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Panic in the Streets (rewatch)

Posted by martinteller on March 30, 2013

A man, feeling very ill, gets up from a poker game and stumbles out into the New Orleans night.  But the menacing hood Blackie (Jack Palance) wants his money back so he and his hoods (Zero Mostel, Guy Thomajan) murder him.  At the autopsy, the man is found to be carrying pneumonic plague.  Now Lieutant Commander Clint Reed (Richard Widmark) of the Health Department and Captain Tom Warren (Paul Douglas) of the police have 48 hours to find out who this man is, where he came from, and who came into contact with him… including his killers.  They’ll have to put aside their differences to get the job done.  Meanwhile, Blackie suspects that the heightened interest in the case means that one of his flunkies is hiding something from him.

Like The Killer That Stalked New York, this is part medical drama as the heroes race against time to halt an epidemic and part noir in its exploration of the seedy underworld.  On both sides of the story, people are motivated more by self-interest than the public good, and everyone is constantly lying and scheming to cover their asses or get what they want.  Mostly to cover their asses.  Everyone’s got something to hide, and a large part of the film involves Widmark and Douglas trying to get to the truth without causing a panic or potentially scaring away the killers.

Kazan directs with a confident touch, utilizing a lot of tricky shots and complicated staging to convey information in a way that’s efficient and visually stimulating.  He’s often got some bit of business going on in the background.  Take for instance a tense conversation between Palance and Mostel, while Mary Liswood plays pinball in the back of the room.  Palance’s intense persistence combined with Mostel’s nervous jitters already make the scene edgy, but the clicks and dings and jerky movement bring it to a fever pitch.  There’s also some great little character moments, like the easygoing banter between the mortician and his pal, or the mayor’s glib admonishment of his assistant.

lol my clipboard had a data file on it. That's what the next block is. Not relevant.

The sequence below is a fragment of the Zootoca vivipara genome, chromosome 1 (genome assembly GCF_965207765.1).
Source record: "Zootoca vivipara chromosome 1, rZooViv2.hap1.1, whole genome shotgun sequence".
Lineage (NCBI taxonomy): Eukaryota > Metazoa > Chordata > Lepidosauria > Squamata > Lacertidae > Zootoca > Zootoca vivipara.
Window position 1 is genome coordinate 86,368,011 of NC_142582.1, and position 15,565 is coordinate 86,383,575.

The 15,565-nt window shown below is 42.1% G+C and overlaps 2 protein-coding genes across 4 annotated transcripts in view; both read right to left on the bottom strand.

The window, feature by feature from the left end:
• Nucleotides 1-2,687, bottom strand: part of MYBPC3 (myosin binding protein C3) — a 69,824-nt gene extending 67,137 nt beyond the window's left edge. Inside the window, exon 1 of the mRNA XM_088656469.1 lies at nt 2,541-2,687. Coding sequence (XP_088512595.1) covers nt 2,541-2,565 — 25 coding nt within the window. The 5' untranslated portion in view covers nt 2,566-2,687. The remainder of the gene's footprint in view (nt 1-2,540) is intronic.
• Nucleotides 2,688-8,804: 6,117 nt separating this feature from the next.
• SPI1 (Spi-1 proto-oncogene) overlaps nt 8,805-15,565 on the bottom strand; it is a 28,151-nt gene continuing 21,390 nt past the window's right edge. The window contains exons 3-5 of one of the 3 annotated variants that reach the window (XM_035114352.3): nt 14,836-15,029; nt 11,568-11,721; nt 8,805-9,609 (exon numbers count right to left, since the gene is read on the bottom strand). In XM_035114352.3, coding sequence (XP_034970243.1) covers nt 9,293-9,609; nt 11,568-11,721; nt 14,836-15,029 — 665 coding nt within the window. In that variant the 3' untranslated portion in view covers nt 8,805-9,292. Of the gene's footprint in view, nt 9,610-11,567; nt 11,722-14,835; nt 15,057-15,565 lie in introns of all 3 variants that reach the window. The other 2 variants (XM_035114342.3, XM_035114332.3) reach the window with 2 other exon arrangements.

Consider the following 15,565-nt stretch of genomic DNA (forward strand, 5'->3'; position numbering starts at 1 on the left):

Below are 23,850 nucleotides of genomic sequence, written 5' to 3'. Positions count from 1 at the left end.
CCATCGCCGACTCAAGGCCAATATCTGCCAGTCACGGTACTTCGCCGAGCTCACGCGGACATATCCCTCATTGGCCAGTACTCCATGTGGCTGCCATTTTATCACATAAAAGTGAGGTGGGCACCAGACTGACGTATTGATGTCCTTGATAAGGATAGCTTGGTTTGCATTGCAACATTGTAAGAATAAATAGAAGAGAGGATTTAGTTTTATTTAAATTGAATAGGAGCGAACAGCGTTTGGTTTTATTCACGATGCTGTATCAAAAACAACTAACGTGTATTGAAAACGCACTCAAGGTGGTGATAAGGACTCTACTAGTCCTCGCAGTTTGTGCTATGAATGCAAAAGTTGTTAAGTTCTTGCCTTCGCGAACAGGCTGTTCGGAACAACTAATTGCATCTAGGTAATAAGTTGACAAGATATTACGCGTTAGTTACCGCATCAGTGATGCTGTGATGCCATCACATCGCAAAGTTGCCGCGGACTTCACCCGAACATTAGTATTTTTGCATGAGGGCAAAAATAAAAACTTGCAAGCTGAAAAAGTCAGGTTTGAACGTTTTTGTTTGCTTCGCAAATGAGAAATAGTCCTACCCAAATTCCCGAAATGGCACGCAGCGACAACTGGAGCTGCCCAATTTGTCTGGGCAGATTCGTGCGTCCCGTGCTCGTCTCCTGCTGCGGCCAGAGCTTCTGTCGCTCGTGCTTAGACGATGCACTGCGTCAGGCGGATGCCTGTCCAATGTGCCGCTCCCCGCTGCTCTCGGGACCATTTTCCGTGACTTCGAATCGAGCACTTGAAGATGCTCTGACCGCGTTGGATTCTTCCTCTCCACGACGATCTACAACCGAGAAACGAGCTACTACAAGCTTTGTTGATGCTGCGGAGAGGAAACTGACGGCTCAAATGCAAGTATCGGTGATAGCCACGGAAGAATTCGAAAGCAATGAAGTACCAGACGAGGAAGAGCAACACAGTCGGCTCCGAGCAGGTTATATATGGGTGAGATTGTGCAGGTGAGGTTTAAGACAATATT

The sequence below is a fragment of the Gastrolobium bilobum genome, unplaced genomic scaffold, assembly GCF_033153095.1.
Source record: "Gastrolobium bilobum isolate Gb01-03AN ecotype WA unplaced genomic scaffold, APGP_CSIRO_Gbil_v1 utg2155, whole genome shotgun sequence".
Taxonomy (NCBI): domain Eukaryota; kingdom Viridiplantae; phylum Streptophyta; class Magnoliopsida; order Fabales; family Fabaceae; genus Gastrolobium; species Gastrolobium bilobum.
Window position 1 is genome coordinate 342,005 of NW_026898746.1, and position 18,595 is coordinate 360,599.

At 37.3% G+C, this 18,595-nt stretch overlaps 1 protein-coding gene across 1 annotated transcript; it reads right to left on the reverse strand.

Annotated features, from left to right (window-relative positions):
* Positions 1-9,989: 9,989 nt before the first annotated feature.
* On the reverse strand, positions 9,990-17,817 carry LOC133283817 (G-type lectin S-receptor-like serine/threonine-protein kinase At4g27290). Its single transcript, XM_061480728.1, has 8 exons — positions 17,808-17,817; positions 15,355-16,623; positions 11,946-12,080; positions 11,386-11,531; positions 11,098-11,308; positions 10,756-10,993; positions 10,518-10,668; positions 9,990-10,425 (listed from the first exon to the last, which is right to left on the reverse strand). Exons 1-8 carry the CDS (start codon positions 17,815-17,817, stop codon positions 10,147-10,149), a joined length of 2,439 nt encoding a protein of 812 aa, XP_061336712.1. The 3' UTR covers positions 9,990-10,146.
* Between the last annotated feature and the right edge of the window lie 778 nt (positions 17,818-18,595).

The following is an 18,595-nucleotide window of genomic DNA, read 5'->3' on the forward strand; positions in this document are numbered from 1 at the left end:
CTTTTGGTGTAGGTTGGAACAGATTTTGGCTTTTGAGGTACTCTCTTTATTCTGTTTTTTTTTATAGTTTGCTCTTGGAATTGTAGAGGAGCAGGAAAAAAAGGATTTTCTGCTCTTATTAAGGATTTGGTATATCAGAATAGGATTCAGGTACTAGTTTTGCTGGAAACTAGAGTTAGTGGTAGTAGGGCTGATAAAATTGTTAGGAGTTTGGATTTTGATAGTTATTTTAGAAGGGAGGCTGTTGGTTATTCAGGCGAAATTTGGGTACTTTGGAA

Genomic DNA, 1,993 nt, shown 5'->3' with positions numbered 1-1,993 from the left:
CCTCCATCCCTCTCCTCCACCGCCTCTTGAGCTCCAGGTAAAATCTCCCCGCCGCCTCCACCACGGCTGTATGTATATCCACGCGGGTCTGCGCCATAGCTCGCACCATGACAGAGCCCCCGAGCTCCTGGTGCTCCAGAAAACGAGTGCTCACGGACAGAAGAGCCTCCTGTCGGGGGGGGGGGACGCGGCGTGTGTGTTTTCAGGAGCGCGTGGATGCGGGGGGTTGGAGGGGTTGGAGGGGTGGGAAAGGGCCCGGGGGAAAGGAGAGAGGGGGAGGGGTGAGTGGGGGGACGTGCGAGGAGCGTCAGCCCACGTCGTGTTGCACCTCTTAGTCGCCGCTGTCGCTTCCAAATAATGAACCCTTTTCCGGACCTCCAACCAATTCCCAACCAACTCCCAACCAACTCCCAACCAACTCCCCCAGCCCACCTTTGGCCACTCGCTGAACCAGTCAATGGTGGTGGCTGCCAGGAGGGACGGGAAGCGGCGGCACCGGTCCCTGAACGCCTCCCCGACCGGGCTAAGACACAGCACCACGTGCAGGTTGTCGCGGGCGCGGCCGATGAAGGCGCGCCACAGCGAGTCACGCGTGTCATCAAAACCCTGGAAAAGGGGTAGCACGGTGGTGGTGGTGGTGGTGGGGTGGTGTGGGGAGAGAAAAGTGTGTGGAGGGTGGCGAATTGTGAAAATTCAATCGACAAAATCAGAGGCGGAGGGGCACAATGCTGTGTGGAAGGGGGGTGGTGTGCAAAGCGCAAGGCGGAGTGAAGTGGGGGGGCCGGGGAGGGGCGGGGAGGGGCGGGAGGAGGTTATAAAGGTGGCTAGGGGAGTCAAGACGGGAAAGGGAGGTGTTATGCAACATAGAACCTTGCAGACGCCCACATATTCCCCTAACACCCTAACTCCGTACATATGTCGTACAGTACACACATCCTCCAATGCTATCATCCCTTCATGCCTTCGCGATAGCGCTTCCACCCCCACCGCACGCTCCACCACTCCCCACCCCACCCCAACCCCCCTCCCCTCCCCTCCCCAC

Most of the movie rolls along at a satisfying and exciting pace, culminating in a fantastic chase through a coffee warehouse, under the docks and finally with Palance climbing a rope to a ship, using his animalistic physicality to look like the rat he is (the opening murder involves some unusual animal postures as well).  The only real dead spot is a lengthy interlude when Widmark returns home to his wife (Barbara Bel Geddes) for a little rest and lot of soul-searching.  It’s fine — even welcome — to take a break from the action, but it goes on too long and has a bit too much heavy dialogue about living the American dream and whatnot.

That speed bump aside, however, it’s a mighty fine picture.  It could use a little more noir edginess, but it’s very satisfying.  Widmark, Palance, Douglas and Mostel all craft characters that are interesting to watch and believable.  Also a small role for the wonderful Emile Meyer, and a number of fine minor characters scattered around.  Besides looking terrific, the Blu-Ray improves on the previous DVD release by adding on profiles of Widmark and Palance.  Looking forward to watching those.  Rating: Very Good (86)


2 Responses to “Panic in the Streets (rewatch)”

  1. Great line: “…Palance climbing a rope to a ship, using his animalistic physicality to look like the rat [that] he is.”

    I’m looking forward to getting the Blu-Ray at some point.

    I like your analysis of the film. I didn’t notice the background goings on. Good observation about the lengthy scene back at the house. Clint Reed definitely has the “public good” as his #1 priority.

    I wrote a short essay (500 words) on Panic in the Streets called “Illegal Immigration and the Risk to Public Health.” If you would like to read it, I am open to any feedback:

  2. Thanks for the kind words, Chris! Your blog looks very interesting!

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